A newly released court filing in the criminal sexual assault case against actor Kevin Spacey shows a string of text messages exchanged between the accuser and his girlfriend during critical moments of his encounter with Spacey.
Spacey faces a felony indecent assault and battery charge stemming from a July 2016 encounter with former WCVB-TV news anchor Heather Unruh’s son at Nantucket’s Club Car bar.
The two-time Oscar winner allegedly bought the then-18-year-old drinks after his shift as a busboy ended at the bar. Spacey then allegedly unzipped the man’s pants and fondled him.
The text messages were screenshots taken by the accuser and sent to investigators. The screenshots were attached to a motion by Spacey’s lawyers that was filed in March but only recently released.
Spacey’s lawyers asked in the motion for access to the accuser’s cellphone to see if there were any other messages on it that might help Spacey disprove the allegations.
A judge granted that request earlier this month, ordering the phone be turned over, but in a twist this week, the accuser’s lawyer said the device had gone missing.
The message thread cited in the filing, which defense lawyers said appears to start mid-conversation, begins with the man texting his then-girlfriend “like he’s hangin around me in the bar. He got my number and asked me to come out with him.”
“Are you kidding,” the girlfriend replies, before sending two more messages, “What” — “Sounds like he’s hitting on you....”
“I think he is” — “He’s grabbing my leg and [expletive],” the man texted back.
Later, the man types, “I’m not gay” — “But I think spacey is.”
The girlfriend writes back, “Hahaha” — “Uhg literally so jealous” — “Plz take a selfie with him at some point.”
The man texts back, “No I’m serious no” — “Now” — “He’s totally gay.”
“Wait what...” the girlfriend responds. “For real?”
The man writes back, “He’s grabbed my [expletive] like 8 times” — “He’s pissed I’m texting I” — “I told him I had a gf.”
The girlfriend doesn’t believe him, writing back, “I thought you were serious” — “Taking advantage of my gullible-ness.”
The man replies “No I’m serious” — “He’s gay” — “He pulled my zipper down” — “And he invited me to his house” — “I’ll talk to you later.”
She texts back, “What the [expletive] is happening,” followed by a message containing a trio of flushed-face emojis, then a message saying, “Have fun but not too much fun if you know what I mean.”
The final section of the thread contains 18 consecutive messages, all from the man.
“Jesus Christ he reached down my pants.”
“No this is Kevin ducking spacey”
“He’s buying me yet another drink”
“He’s gotten me so many”
“[Girlfriend’s first name]”
“He grabbed my [expletive]”
“Kevin spacey is gay”
“I’m gonna get the pic”
“I got the autographs and a hell of a stout”
None of the messages are time-stamped, except for the third-to-last one, which is stamped, 1:17:56 a.m. on July 8, 2016.
Defense lawyers argued the thread supports their claims Spacey isn’t guilty, because the man “continued to accept drinks” from and “engage with” the actor “even after boasting” to his girlfriend that Spacey had touched him.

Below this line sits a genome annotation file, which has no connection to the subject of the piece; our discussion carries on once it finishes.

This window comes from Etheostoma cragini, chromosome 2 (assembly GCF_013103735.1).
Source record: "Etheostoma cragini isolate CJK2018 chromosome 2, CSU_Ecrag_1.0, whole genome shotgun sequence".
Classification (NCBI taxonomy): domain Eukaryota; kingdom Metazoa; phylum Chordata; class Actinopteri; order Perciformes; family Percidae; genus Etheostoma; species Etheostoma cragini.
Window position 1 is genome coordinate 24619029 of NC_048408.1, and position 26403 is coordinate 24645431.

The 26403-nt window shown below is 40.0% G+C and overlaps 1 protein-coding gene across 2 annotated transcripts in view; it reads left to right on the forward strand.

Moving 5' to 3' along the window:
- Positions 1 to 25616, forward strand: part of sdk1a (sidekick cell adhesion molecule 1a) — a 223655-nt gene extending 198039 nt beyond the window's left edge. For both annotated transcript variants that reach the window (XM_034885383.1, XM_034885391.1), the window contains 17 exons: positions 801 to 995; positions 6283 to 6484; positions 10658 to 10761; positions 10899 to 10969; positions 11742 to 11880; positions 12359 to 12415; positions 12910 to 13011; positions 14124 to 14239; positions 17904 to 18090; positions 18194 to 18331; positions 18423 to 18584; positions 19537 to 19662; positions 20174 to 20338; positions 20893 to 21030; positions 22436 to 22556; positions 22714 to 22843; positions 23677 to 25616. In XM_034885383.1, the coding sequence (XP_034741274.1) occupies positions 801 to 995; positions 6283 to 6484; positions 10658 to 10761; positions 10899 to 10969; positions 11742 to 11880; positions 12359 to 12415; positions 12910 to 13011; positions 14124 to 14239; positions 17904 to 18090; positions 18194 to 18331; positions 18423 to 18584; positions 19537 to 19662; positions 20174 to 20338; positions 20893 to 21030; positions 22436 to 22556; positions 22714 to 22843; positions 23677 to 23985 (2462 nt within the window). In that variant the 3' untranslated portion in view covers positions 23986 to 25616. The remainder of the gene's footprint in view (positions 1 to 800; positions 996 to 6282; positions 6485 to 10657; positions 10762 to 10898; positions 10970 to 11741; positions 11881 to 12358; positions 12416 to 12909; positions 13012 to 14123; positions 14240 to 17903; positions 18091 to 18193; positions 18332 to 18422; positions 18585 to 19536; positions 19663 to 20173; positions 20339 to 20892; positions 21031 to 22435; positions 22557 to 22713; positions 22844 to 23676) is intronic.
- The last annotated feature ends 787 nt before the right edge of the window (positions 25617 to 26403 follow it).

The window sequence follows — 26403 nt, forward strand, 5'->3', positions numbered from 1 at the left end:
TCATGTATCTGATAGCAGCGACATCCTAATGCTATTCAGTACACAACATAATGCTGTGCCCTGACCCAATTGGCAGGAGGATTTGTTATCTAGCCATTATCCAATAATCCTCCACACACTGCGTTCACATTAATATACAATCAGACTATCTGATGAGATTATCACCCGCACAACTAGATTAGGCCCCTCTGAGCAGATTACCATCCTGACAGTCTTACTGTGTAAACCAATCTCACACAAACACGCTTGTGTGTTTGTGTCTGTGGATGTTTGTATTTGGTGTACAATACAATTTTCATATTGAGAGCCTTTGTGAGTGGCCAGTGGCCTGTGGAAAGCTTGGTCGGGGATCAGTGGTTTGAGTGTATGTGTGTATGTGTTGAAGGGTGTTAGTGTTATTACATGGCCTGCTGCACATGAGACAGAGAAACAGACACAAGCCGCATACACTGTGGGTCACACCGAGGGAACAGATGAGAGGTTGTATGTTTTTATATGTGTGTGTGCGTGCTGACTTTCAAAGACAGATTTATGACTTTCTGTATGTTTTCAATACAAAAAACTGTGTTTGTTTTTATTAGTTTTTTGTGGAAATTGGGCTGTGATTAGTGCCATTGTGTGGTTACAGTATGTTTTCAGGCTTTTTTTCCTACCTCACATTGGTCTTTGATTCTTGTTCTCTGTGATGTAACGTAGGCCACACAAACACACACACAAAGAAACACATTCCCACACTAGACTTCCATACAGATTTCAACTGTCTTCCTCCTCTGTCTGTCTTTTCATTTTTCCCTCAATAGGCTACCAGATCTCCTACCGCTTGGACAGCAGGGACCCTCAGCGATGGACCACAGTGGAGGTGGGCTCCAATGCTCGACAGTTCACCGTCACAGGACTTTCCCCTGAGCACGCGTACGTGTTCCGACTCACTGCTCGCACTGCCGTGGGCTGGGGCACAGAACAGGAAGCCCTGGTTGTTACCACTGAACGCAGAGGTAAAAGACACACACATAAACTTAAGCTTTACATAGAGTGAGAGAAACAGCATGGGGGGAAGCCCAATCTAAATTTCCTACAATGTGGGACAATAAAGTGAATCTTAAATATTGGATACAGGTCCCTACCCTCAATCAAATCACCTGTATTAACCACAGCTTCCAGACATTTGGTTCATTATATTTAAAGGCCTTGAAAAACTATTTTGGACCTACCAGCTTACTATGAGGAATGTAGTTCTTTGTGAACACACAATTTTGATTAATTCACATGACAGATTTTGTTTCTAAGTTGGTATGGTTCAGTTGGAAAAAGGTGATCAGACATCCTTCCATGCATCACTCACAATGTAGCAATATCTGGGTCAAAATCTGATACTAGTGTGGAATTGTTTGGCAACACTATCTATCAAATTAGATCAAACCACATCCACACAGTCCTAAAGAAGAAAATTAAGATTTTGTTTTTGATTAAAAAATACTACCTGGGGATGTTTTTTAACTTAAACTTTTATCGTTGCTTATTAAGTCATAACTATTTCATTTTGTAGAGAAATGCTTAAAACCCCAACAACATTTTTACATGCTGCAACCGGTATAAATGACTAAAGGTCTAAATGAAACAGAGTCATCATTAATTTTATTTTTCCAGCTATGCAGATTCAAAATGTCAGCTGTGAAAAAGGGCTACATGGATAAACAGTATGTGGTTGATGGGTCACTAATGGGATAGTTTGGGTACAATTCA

“Both [the accuser] and [his then-girlfriend] appear to be amused by the story [the accuser] tells, and more importantly, [the accuser] never uses any language to indicate the interaction was unwelcome,” Spacey’s lawyers wrote.
The filing did not address the texts sent by the man that appeared to ask for help.
The filing also describes a group text on the night of the incident with six friends, in which the man wrote in a series of texts: “No I’m serious. One sec. I’m calling my mom. I’m serious. I’m dead serious. I swear on everyone. Ask [girlfriend’s name]. I’m [not] [expletive] around. I’m drunk but I’m not [expletive] around.”
Spacey’s lawyers doubted his friends didn’t respond within that thread — and wanted to know what they said. “Clearly, the conversation has been edited,” the lawyers argued.
This week, an attorney representing the accuser and his family said they cannot find the phone, prompting the judge to extend the deadline for the phone to be turned over until July 8.
If it’s not provided by then, the accuser, Unruh, and their attorney Mitchell Garabedian will have to appear in court to explain. Garabedian declined to comment.
Prosecutors at Cape and Islands District Attorney Michael O’Keefe’s office also declined to comment.
“The case will be tried in the courtroom, not the media,” O’Keefe spokeswoman Tara Miltimore said in an e-mail.
The defense attorney’s document was filed in March, but it and two other filings from that month were only released to the Globe by the Nantucket District Court clerk’s office this month.
Court officials didn’t reveal that the documents had been filed, despite multiple queries by the Globe.
The Globe inquired about filings in the case after revelations that the clerk’s office had delayed for nearly a month in sending a copy of the judge’s rulings on several pretrial motions to the prosecution and defense.
Acting Clerk Dolores Bowman said the delays were due to a “miscommunication” and steps have been taken to prevent future mixups.